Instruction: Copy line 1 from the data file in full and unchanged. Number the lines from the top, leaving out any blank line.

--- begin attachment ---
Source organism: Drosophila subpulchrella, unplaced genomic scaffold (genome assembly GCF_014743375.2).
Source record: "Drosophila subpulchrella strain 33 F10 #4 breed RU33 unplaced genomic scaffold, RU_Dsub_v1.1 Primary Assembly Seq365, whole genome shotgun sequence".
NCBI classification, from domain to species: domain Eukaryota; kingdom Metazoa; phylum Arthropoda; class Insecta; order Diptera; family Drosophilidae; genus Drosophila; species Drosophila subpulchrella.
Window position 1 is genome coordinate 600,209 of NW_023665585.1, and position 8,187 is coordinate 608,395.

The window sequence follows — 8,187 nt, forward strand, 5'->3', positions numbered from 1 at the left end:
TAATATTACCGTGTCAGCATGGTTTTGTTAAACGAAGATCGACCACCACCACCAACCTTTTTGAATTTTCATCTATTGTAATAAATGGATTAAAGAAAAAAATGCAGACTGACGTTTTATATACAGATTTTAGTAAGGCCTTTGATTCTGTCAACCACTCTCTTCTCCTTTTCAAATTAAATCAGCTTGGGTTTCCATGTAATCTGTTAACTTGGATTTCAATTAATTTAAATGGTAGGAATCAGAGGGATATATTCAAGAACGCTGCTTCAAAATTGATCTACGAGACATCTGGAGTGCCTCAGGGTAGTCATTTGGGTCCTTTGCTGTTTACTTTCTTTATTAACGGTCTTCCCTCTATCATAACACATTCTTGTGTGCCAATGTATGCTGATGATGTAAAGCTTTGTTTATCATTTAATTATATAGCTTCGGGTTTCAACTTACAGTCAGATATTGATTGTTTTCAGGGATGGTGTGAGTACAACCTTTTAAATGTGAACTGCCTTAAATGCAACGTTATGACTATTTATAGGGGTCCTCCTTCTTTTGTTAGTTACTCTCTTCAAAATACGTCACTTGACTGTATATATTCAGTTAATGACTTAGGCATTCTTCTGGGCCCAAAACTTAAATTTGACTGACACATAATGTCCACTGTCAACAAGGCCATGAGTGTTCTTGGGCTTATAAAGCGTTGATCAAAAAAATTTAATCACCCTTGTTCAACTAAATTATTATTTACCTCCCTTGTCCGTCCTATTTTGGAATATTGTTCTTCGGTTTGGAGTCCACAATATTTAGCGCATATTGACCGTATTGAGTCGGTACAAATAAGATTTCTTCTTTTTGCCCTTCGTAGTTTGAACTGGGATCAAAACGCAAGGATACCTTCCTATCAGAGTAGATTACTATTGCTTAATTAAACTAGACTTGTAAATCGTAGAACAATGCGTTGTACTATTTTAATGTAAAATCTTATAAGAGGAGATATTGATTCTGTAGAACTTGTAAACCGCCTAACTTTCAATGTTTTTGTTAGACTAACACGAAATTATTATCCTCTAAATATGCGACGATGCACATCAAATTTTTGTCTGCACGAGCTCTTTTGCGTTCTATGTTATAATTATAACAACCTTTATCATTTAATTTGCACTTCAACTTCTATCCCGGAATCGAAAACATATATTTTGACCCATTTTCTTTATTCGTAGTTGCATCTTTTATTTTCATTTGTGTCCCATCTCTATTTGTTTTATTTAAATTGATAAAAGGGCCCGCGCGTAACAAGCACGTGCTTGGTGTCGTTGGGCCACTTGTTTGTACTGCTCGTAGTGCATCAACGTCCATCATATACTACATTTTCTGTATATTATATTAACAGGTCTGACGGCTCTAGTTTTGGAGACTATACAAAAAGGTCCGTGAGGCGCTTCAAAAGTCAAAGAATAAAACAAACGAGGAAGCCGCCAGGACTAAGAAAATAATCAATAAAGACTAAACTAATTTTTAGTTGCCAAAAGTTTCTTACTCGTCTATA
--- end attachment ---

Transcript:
Source organism: Drosophila subpulchrella, unplaced genomic scaffold (genome assembly GCF_014743375.2).